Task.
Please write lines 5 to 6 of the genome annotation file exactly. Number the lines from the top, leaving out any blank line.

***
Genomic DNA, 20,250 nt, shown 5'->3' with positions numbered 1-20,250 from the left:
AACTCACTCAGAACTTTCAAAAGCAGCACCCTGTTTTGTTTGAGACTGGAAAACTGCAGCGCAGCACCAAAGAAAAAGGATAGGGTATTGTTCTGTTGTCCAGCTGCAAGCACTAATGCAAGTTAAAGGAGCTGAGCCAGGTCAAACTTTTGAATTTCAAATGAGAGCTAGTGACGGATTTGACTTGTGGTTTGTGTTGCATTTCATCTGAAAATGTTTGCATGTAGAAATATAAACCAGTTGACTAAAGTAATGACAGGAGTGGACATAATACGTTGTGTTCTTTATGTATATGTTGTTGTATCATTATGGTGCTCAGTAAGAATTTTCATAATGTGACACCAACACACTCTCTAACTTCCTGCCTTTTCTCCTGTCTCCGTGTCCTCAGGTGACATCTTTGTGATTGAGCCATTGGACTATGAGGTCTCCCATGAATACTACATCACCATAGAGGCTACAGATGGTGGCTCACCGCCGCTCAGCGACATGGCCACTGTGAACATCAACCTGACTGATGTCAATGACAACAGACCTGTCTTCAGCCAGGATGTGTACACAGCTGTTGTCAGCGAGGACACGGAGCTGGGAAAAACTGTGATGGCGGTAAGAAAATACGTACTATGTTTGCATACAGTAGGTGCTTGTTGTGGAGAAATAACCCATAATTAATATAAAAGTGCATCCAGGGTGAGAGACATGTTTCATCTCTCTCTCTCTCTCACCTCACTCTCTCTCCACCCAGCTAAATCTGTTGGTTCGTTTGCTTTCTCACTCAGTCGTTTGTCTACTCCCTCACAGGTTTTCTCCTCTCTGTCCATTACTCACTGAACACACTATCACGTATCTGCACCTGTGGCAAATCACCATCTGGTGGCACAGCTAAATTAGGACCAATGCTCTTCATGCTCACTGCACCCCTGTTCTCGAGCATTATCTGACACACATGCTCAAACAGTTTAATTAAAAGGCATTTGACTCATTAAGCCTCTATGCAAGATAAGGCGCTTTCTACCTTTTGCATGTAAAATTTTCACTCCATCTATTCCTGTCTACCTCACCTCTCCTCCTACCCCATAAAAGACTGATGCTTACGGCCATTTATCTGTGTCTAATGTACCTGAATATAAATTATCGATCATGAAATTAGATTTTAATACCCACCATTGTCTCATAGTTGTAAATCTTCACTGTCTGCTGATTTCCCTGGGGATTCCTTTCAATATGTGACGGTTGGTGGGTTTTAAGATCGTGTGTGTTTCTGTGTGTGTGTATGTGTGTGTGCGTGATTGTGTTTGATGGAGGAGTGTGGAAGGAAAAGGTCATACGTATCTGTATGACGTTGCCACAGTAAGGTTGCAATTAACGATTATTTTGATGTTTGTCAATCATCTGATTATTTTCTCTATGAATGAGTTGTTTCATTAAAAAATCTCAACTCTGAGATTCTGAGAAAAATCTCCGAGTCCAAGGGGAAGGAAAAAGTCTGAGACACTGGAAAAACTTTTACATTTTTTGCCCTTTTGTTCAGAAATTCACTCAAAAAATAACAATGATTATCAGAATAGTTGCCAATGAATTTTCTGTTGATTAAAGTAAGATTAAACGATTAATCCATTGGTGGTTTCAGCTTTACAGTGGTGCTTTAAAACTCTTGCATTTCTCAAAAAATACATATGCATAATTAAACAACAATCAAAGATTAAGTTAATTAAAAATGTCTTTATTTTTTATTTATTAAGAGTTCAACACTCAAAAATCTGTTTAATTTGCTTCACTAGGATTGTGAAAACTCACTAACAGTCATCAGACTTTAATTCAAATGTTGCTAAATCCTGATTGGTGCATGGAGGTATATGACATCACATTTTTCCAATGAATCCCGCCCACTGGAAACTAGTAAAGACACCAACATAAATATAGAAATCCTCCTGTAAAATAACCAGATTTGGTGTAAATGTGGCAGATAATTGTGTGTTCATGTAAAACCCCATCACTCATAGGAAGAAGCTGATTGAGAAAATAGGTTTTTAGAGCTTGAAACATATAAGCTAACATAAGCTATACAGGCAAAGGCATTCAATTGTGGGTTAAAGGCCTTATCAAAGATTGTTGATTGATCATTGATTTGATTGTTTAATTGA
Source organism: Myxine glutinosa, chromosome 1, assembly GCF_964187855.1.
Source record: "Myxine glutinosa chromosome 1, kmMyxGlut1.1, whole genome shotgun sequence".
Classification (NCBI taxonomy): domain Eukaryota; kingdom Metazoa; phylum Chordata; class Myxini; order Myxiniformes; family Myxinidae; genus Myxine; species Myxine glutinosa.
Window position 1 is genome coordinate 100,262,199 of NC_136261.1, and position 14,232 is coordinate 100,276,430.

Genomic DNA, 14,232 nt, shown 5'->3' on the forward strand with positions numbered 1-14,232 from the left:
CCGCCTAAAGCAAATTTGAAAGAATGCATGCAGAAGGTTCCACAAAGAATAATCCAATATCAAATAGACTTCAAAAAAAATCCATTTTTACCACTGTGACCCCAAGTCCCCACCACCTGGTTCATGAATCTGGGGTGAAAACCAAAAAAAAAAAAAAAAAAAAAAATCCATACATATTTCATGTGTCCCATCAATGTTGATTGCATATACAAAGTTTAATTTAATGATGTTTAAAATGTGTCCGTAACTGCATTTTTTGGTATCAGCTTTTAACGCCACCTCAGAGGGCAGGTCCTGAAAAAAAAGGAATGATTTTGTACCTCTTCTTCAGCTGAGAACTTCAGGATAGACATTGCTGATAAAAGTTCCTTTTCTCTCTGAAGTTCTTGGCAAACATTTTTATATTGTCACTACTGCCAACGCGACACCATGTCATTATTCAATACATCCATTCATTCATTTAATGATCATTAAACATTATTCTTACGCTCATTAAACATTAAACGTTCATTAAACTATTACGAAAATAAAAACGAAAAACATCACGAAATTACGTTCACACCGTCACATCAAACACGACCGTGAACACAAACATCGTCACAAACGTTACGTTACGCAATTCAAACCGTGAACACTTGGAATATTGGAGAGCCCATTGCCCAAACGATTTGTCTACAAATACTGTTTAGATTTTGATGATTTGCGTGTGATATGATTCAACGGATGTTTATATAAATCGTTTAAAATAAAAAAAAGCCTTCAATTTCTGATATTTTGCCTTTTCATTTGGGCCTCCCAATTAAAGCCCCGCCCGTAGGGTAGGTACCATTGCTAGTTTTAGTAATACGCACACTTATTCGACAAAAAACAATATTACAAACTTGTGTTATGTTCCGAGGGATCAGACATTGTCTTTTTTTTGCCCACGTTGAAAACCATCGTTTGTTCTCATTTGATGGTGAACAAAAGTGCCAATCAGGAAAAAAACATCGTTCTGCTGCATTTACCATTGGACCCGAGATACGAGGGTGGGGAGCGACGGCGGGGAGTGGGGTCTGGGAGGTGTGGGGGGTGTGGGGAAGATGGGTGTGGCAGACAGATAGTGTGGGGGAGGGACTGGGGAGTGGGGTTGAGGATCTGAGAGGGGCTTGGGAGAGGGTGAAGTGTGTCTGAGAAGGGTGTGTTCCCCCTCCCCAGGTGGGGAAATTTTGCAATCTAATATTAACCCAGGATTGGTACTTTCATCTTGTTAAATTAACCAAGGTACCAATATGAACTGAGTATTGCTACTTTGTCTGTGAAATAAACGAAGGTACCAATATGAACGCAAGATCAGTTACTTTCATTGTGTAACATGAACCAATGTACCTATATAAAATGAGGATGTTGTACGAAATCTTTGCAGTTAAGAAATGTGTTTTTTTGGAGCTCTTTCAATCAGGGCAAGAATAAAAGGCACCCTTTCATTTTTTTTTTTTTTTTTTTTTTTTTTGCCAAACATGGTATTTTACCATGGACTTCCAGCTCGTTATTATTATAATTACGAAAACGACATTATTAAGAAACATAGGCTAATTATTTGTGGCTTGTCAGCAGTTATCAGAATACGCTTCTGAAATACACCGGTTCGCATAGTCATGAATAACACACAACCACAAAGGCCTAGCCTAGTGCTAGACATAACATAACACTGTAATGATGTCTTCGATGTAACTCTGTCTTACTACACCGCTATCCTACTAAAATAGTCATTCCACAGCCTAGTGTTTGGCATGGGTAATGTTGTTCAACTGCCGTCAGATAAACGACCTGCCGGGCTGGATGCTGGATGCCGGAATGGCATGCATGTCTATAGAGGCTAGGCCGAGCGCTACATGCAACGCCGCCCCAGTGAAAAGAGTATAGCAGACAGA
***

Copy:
Classification (NCBI taxonomy): domain Eukaryota; kingdom Metazoa; phylum Chordata; class Myxini; order Myxiniformes; family Myxinidae; genus Myxine; species Myxine glutinosa.
Window position 1 is genome coordinate 100,262,199 of NC_136261.1, and position 14,232 is coordinate 100,276,430.